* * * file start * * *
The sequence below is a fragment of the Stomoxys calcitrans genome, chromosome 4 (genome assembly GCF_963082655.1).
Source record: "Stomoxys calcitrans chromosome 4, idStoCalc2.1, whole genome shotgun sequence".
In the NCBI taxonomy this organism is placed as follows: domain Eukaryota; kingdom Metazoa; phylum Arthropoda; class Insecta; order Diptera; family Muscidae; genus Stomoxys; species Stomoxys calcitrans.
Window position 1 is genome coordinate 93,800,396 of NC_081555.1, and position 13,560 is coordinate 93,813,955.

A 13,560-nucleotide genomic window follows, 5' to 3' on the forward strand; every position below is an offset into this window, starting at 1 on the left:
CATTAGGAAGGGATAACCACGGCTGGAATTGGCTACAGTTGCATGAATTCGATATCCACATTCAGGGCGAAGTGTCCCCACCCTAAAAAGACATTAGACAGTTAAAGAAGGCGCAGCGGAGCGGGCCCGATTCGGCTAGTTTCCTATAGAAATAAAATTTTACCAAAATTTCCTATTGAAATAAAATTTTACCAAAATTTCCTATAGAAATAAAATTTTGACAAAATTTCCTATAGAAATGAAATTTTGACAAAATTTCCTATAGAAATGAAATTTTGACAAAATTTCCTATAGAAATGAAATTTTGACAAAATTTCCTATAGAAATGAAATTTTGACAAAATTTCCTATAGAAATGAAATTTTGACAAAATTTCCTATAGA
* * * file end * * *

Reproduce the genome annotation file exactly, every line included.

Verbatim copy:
The sequence below is a fragment of the Stomoxys calcitrans genome, chromosome 4 (genome assembly GCF_963082655.1).
Source record: "Stomoxys calcitrans chromosome 4, idStoCalc2.1, whole genome shotgun sequence".
In the NCBI taxonomy this organism is placed as follows: domain Eukaryota; kingdom Metazoa; phylum Arthropoda; class Insecta; order Diptera; family Muscidae; genus Stomoxys; species Stomoxys calcitrans.
Window position 1 is genome coordinate 93,800,396 of NC_081555.1, and position 13,560 is coordinate 93,813,955.

A 13,560-nucleotide genomic window follows, 5' to 3' on the forward strand; every position below is an offset into this window, starting at 1 on the left:
CATTAGGAAGGGATAACCACGGCTGGAATTGGCTACAGTTGCATGAATTCGATATCCACATTCAGGGCGAAGTGTCCCCACCCTAAAAAGACATTAGACAGTTAAAGAAGGCGCAGCGGAGCGGGCCCGATTCGGCTAGTTTCCTATAGAAATAAAATTTTACCAAAATTTCCTATTGAAATAAAATTTTACCAAAATTTCCTATAGAAATAAAATTTTGACAAAATTTCCTATAGAAATGAAATTTTGACAAAATTTCCTATAGAAATGAAATTTTGACAAAATTTCCTATAGAAATGAAATTTTGACAAAATTTCCTATAGAAATGAAATTTTGACAAAATTTCCTATAGAAATGAAATTTTGACAAAATTTCCTATAGA